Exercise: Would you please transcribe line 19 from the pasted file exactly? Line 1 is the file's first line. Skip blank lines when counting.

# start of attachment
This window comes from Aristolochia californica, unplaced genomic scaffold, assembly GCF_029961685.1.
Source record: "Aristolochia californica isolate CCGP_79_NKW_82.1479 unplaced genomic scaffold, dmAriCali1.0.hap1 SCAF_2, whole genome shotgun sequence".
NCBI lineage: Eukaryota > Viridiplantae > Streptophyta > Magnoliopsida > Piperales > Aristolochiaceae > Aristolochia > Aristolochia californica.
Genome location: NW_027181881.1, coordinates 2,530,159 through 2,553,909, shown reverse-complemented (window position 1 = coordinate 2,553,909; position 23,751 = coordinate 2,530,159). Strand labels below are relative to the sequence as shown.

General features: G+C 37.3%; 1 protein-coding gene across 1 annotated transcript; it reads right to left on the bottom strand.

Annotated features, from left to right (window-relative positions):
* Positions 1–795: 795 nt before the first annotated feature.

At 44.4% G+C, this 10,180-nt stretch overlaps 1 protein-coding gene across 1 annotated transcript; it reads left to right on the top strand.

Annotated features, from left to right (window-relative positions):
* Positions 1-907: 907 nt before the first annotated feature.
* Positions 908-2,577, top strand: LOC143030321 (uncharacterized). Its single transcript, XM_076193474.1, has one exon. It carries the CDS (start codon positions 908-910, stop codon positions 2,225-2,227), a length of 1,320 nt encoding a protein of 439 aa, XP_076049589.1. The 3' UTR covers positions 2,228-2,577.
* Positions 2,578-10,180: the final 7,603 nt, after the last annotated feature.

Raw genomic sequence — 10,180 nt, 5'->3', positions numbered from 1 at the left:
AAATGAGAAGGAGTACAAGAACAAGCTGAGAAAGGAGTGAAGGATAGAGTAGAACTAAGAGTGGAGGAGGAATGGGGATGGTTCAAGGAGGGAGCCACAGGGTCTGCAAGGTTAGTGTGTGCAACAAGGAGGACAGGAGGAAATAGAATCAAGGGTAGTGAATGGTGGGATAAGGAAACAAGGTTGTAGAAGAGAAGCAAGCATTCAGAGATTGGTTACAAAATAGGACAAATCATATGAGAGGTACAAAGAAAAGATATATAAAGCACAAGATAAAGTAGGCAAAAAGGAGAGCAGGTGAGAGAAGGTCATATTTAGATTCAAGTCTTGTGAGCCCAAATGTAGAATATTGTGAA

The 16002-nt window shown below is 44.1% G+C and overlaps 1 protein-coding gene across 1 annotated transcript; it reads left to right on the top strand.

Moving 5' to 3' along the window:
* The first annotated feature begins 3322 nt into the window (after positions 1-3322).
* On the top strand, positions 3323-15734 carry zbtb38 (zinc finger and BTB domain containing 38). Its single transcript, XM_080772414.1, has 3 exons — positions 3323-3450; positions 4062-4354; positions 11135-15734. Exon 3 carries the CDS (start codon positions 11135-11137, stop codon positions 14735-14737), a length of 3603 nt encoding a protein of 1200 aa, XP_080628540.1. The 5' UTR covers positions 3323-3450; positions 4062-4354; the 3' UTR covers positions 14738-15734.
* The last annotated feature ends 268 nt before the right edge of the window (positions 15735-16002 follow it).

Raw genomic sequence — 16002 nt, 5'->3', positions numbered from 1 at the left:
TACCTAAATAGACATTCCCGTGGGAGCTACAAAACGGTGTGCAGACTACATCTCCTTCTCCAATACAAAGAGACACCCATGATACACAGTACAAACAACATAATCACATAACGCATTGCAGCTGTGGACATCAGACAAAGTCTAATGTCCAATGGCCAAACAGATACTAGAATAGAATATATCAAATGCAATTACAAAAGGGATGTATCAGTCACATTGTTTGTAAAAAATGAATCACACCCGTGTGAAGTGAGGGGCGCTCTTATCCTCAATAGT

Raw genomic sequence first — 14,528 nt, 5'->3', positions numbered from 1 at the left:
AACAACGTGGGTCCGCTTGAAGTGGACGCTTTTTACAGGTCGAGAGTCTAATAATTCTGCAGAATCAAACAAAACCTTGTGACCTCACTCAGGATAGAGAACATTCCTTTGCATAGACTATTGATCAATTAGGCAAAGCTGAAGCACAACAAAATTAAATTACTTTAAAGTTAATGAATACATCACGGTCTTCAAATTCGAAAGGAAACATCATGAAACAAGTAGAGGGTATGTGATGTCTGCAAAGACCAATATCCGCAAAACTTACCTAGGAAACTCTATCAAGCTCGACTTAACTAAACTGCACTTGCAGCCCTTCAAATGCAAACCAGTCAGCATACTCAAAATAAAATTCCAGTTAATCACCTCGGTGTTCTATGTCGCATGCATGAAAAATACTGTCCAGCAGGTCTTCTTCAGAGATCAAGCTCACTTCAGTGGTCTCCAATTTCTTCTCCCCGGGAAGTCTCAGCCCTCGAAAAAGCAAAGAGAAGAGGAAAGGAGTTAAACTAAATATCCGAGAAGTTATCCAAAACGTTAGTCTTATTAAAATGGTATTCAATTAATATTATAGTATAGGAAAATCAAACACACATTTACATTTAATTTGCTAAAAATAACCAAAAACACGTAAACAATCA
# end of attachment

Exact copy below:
* The last annotated feature ends 268 nt before the right edge of the window (positions 15735-16002 follow it).